News-Argus Tennis Player of the Year -- Leslie Sasser
By Rudy Coggins
Published in Sports on November 19, 2004 1:57 PM
PIKEVILLE -- Dedication.
"You've got to have all three of those (traits) be successful in tennis," said veteran Charles B. Aycock coach Luke Vail.
Vail addressed those characteristics while discussing the play -- and career -- of tennis standout Leslie Sasser. The soft-spoken senior listened quietly and blushed from Vail's praising remarks.
But, who could argue with him?
Sasser diligently worked in the offseason on every aspect of her game -- forehand, backhand, drop volleys, overheads, service and return. She could have easily tired after toiling through those repetitious drills on hot summer afternoons, but she didn't.
"She's been really dedicated all four years," Vail said.
Sasser spent every after-school practice hitting against top-seeded Raychel Batts. Batts offered tips and advice to Sasser, who eagerly soaked up every bit of information she received. Realizing how much her game had improved, Sasser felt confident entering her final season.
Vail noticed her self-confidence during the first match and spent little time giving counsel between court changes. Sasser seemed to be in her own world and refused to give her opponents any chance of winning.
Sasser recorded single-season, career-best victory totals in singles (23) and doubles (29), and -- as usual -- helped the Golden Falcons continue their mastery of conference opponents. Aycock advanced to the final four in the N.C. High School Athletic Association dual-team playoffs for the second time in Sasser's career.
For all those accomplishments, Sasser is the 2004 News-Argus tennis player of the year.
"She was really beaming with confidence and felt like this year she could beat anybody on a given day and played really well," Vail said. "One of the biggest differences is her forehand got better, her ground strokes were good and her first serve was better.
"She turned the corner in a lot of areas that maybe before she didn't feel comfortable with."
Sasser's backhand was her biggest weapon. She set up opponents for a lot of points, including easy putaways at the net because that allowed her to hit backhand cross-court shots or passing shots down the line.
The solid backhand play proved to be suitable with doubles partner Carlyn Claiborne, who possessed a strong forehand. The duo became a lethal combination as they won the NCHSAA Class 3-A eastern regional and carried a 28-0 mark into the state tournament. They finished among the top eight after falling in the quarterfinal round.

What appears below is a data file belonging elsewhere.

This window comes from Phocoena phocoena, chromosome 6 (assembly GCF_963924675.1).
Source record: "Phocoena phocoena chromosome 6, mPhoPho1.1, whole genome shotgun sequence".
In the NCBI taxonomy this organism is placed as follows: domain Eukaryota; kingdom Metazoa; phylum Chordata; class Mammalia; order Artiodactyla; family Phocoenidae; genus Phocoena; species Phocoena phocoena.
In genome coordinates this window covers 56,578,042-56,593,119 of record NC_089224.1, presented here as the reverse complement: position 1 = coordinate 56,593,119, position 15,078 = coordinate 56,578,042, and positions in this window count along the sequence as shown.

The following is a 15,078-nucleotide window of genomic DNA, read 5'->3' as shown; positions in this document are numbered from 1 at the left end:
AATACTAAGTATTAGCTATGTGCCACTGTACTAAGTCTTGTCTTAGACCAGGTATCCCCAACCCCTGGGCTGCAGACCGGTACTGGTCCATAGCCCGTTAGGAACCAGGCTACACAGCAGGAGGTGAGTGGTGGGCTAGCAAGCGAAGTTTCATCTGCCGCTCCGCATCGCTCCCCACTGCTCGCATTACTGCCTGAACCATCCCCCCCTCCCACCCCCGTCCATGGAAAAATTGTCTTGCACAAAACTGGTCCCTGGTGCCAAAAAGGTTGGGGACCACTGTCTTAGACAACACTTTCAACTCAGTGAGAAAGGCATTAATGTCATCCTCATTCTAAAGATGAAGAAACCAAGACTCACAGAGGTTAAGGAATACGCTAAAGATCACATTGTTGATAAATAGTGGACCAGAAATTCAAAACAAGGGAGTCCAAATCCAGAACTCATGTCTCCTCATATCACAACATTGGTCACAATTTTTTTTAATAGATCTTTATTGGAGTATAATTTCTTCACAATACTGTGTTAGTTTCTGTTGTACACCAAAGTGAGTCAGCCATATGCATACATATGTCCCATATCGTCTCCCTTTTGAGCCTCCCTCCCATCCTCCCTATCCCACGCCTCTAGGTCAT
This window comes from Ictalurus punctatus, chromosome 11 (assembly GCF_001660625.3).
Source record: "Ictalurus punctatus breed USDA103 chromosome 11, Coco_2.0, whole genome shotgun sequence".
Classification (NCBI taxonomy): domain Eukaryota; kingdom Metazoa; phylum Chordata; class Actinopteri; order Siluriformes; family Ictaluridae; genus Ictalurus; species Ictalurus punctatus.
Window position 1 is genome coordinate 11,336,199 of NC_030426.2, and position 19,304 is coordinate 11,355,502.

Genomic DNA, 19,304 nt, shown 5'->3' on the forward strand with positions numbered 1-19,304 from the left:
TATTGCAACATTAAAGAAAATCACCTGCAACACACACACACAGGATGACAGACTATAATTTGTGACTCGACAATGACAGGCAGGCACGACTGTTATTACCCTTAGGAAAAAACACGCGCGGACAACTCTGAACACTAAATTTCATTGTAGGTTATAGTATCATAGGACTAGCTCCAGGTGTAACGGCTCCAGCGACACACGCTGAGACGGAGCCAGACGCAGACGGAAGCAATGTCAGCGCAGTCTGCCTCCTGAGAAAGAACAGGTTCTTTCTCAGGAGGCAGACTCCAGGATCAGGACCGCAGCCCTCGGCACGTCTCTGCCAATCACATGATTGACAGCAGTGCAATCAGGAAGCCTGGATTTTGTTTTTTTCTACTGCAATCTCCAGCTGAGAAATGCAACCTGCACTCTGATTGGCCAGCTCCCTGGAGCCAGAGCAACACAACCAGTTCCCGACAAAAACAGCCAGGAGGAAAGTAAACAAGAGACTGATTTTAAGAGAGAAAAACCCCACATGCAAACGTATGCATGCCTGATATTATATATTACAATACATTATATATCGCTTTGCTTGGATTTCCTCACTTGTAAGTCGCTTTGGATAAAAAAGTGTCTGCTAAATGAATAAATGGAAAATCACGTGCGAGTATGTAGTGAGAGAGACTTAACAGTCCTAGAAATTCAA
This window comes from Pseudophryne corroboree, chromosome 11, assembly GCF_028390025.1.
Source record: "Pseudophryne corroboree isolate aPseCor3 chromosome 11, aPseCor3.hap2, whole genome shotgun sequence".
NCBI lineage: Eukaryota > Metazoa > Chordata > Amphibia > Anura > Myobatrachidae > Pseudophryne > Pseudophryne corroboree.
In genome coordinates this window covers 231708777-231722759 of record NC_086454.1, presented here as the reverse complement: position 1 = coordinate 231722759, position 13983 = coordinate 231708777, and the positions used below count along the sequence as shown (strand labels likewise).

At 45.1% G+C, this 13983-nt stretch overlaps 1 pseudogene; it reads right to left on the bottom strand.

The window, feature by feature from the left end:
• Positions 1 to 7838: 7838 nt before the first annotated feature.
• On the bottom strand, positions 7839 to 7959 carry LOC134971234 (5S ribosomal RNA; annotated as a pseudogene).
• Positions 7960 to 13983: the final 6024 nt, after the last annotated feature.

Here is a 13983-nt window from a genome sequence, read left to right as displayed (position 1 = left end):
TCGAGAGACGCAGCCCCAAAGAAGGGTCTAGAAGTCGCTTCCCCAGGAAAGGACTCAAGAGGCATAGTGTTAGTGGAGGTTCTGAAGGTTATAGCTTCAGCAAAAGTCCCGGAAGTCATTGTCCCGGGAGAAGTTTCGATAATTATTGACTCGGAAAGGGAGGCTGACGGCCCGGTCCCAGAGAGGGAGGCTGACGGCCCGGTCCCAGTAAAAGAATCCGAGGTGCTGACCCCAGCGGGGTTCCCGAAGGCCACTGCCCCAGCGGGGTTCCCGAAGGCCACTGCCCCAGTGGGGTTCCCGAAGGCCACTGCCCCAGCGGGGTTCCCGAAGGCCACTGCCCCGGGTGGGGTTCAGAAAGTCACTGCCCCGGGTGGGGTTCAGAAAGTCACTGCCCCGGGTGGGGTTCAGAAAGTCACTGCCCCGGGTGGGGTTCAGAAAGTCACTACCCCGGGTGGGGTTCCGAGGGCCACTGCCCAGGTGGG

Sasser agreed she and Claiborne worked well together. Claiborne, an out-spoken junior, handled most of the strategy. She also helped Sasser relax when she got too aggressive.
Their main strength, said Vail, was their movement.
"If all else fails, we can go two back to the baseline and try to get pin-point passing shots," he said. "Anytime they were back, we felt like we were in a good situation even when the other team was at the net because our ground strokes were powerful from both sides.
"Leslie is a very consistent player off the forehand and backhand side, but more aggressive on the backhand because she felt more confident there. There's no doubt her backhand was her offensive weapon."
Sasser couldn't explain why her backhand is better than her forehand. She added that hitting with Batts makes you work from both sides, and you learn how to shorten points.
Opponents attempted to force Sasser into hitting more forehand returns and tried to pull her into the net. However, Sasser mastered mixing a drop shot into her arsenal and she learned how to hit winners -- usually a backhand passing shot.
Sasser never imagined going undefeated in either singles or doubles. She suffered her first singles loss in the eastern dual-team final against East Chapel Hill's Julia Howard.
Sasser isn't sure what her future holds after she leaves C.B. Aycock. She's certainly etched her name in the record books with these numbers -- 85-7 in singles and 94-11 in doubles. The Golden Falcons prevailed in 81 of 95 dual matches during that stretch.
"You rarely expect anyone to go undefeated if you play good teams like we do," Vail said. "At the same time, I knew she had the potential to be a really strong player because she's better than most of the number one players of any team we would play.
"She had a tactically-sound game this year."
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